The vast majority of Americans have no appreciation for their high quality of life. Although the pollution problems of China are obvious to any visitor, how many Americans have been to China? A typical holiday in Paris provides no visibility into the quality of work life for the average French worker.
Americans have had the highest quality of life ever experienced by humans. That quality is the result of our prosperity which depends on our freedom and liberty. The level of a culture is the sum of its parts and each individual in a culture can maximize their quality and standard of life only if they are free to act in their own rational self-interest and fully enjoy the fruits of their labor. Prosperity does not come from theft or serfdom.
Josiah Schmidt: What is the first thing you will do as a US Congressman?
Stephen Bailey: So much to do and so little time! We are in a lull between economic storms. Obama and Congress have made it very difficult to ride out the coming storm. Facing an impending flood, they have limited our mobility by chaining us in place with increased regulation and handcuffed us by maxing out our national credit limit. When the waters begin to recede, they will have hindered our ability to recover by burdening us with massive tax increases and inflation which will rob us of our savings and slow our re-building.
We cannot escape the storm. It has been building for years and Obama and Congress have increased its strength by feeding its fury. We will better survive the storm if we are free to move to high ground and fortify our shelters. We can rebuild quicker if the government stays out of our way and protects our savings for the post-storm reconstruction.
Therefore, my priorities are to reduce government spending as quickly as possible with reductions in taxes in appropriate relationship to the reduction in government. We cannot underestimate the benefits from reducing regulations and the intrusiveness of government in our private and commercial lives. Finally, we need to reform the processes of Congress and the Federal Government to make it as difficult as possible for a return to such profligate, immoral government operation into which our devolution has led us to our current state of affairs. We need to restore the checks and balances between the branches of Federal government as well as between the states and the national government. We need an enumerated powers act, single subject legislation requirements and zero-baseline budgeting reforms. We must forever make entitlement spending unconstitutional. Every dollar spent by the government must be approved in a recorded vote every year. We need to restore rationality and complete sunshine to the operation of Congress and the executive branch.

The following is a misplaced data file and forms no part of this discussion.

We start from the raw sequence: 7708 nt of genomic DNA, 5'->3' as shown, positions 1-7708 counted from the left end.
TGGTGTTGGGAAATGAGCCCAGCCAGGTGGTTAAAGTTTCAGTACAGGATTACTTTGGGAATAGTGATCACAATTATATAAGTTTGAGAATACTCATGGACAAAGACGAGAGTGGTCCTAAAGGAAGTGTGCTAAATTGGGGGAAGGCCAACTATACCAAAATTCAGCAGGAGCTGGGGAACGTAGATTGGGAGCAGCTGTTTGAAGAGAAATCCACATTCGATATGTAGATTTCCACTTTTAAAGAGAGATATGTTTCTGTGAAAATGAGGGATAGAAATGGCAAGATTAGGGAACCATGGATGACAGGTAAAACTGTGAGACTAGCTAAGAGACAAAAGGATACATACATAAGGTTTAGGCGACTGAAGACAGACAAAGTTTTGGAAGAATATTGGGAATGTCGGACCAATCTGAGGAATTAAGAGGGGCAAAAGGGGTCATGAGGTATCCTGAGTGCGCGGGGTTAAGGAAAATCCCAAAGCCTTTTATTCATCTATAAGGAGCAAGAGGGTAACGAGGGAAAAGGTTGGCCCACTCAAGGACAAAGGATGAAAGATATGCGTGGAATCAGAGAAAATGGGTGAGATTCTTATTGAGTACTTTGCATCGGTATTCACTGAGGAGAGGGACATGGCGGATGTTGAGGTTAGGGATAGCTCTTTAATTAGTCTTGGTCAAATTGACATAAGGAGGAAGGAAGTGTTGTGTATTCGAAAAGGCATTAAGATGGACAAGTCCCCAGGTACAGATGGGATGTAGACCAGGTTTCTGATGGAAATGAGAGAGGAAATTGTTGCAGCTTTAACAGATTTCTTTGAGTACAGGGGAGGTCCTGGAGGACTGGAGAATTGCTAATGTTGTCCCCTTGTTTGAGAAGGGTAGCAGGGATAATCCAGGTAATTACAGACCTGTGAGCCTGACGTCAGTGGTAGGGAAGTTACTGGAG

Josiah Schmidt: Which area of government spending would you most like to cut?
Stephen Bailey: Given current circumstances, I believe it is clear that no area of government spending can be protected from cuts. Priority must remain in the areas authorized by the Constitution and directly related to the protection of individual rights. All other programs need to be transitioned to an end with the length of the transition correlated to the ability of the citizens dependent on those programs to become independent. For example, foreign aid and corporate welfare (subsidy) programs need to be eliminated immediately while programs for retirees (Social Security and Medicare) will require longer transitions as current retirees cannot become independent in their lifetimes. Remaining welfare programs for the small percentage of the population that do not have the mental or physical ability to become independent need to be transitioned to the states as required by the Constitution.
Josiah Schmidt: What will you do on the issue of health care?
Stephen Bailey: ObamaCare is about government control and not reform of health care. It cannot be reformed. It needs to be repealed in its entirety. Free market reforms of the health care system are desperately needed. These include:
1. Elimination of tax code bias that encourages employers to provide health insurance. This will have the following positive secondary changes:
a. When individuals purchase health insurance instead of businesses, the portability issue is eliminated. You cannot lose your insurance because you change or lose your job. The problem of pre-existing conditions is a problem of portability.
b. Elimination of “Cadillac” health care plans. When individuals purchase health insurance, they will buy “major medical” insurance products and not pre-paid medical care with 1st dollar coverage after a co-pay. Why? Because it makes no sense to pay a 3rd party for routine care that should be part of the family budget. Involving a 3rd party only adds to the cost. Individuals will instead use insurance to cover major health costs as a hedge against accidents or illnesses creating financial catastrophe.
c. Significant reduction of “evil” insurance companies from interfering with the patient-doctor relationship. The interference occurs today because the insurance companies are providing pre-paid health care and their profits are directly related to their ability to keep costs low. With major medical, the insurance companies involvement in health care matters would occur only for major procedures significantly reducing the involvement (or interference) of insurance companies in patient-doctor relationships. This would also reduce the huge administrative overhead staffs common in doctor and medical facilities.
d. Clearer and open pricing of health services. With individuals directly involved in health care and health care cost considerations, hospitals and doctors will need to provide simple, clear and open pricing of services to satisfy market demands for such information.